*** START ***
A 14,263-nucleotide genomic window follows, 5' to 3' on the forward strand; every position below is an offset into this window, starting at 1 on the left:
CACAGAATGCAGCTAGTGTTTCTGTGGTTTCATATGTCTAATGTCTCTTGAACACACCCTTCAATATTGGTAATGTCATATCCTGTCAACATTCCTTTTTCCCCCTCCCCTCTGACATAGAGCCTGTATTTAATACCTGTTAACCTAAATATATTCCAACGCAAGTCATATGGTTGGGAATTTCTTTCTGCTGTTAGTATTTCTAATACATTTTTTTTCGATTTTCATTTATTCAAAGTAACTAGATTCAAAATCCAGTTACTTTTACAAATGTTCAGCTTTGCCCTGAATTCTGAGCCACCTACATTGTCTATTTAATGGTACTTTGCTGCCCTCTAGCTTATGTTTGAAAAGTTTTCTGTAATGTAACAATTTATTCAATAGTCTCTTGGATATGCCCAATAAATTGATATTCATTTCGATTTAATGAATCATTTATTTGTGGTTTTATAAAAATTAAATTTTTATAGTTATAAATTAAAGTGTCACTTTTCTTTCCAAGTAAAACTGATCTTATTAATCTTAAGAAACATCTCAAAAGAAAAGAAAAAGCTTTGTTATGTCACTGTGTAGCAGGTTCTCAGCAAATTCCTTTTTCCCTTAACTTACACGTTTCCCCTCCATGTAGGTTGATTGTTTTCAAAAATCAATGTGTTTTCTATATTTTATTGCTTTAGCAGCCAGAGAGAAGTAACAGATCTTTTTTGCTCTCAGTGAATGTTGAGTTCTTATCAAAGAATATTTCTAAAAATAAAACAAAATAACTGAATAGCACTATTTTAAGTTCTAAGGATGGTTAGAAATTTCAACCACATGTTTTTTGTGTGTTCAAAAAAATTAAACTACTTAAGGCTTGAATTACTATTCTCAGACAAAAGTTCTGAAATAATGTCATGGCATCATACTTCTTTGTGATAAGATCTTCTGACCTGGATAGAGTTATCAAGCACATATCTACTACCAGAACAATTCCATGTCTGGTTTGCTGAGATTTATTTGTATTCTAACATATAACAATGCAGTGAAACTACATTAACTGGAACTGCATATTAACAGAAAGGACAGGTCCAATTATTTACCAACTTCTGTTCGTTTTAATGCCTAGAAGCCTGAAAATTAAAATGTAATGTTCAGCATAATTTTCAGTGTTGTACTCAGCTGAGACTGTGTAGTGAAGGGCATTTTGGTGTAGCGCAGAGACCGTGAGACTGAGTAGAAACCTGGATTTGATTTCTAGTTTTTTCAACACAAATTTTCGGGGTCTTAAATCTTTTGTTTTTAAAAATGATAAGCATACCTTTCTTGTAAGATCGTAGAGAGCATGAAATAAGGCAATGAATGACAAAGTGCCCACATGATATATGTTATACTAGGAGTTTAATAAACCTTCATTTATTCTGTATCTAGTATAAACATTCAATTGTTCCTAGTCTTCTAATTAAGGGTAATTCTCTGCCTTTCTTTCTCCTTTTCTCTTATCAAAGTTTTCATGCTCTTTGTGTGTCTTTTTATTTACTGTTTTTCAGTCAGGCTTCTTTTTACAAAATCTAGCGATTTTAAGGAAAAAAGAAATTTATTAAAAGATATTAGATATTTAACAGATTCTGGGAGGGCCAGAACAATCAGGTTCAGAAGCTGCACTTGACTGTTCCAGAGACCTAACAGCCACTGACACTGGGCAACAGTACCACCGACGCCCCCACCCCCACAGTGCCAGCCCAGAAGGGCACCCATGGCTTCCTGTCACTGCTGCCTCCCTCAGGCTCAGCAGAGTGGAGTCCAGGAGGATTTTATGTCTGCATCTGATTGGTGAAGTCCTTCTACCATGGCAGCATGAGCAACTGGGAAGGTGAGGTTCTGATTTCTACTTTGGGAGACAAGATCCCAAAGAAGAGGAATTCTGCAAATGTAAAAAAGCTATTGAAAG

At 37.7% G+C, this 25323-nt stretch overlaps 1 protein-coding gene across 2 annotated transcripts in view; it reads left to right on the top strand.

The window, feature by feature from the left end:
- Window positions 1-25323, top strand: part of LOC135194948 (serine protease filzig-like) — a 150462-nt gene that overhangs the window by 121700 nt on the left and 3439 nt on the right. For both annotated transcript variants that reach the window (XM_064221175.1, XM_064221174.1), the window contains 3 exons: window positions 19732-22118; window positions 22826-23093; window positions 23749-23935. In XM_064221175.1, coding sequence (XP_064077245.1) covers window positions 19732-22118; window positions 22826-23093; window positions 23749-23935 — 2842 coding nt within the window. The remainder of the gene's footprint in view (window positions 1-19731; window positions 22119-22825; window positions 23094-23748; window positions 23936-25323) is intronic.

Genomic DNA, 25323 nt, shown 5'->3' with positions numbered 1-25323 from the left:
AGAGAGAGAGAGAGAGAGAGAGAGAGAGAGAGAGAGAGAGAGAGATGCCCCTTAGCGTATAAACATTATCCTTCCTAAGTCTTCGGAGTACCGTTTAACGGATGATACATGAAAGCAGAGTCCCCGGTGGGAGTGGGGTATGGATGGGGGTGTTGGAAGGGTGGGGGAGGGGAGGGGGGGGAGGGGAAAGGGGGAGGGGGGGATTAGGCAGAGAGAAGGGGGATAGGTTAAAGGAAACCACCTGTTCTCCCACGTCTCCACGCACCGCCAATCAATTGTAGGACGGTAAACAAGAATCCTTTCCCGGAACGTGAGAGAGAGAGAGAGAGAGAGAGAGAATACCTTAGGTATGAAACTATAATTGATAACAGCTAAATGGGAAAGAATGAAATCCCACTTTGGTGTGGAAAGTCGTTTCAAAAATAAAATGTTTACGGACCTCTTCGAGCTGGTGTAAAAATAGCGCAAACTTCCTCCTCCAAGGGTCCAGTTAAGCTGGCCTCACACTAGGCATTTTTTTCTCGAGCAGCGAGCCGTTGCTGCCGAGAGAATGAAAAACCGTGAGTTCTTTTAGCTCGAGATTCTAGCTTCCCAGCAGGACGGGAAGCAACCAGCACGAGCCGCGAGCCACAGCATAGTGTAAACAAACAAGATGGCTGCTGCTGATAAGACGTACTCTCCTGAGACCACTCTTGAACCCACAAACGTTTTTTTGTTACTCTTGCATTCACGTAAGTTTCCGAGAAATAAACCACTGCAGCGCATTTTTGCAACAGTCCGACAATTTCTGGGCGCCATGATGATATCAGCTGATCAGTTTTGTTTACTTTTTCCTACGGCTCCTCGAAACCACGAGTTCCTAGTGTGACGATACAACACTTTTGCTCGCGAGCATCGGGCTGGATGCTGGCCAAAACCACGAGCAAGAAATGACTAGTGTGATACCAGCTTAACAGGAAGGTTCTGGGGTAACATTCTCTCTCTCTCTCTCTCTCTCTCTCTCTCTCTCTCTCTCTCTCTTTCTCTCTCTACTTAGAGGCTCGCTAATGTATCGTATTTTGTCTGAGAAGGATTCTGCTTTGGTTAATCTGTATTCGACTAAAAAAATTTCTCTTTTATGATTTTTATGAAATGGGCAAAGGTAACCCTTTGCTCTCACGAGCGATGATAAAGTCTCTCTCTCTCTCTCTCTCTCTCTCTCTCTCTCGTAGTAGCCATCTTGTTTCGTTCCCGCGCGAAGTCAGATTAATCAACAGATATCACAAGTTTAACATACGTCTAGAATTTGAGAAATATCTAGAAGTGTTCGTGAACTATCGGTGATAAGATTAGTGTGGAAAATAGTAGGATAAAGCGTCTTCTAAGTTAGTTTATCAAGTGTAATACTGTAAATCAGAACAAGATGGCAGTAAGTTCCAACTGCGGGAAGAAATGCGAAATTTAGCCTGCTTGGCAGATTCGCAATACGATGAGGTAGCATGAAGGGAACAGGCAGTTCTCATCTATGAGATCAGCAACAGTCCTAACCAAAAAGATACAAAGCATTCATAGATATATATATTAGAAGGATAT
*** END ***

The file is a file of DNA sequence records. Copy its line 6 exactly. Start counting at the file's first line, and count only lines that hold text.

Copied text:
Genomic DNA, 25323 nt, shown 5'->3' with positions numbered 1-25323 from the left: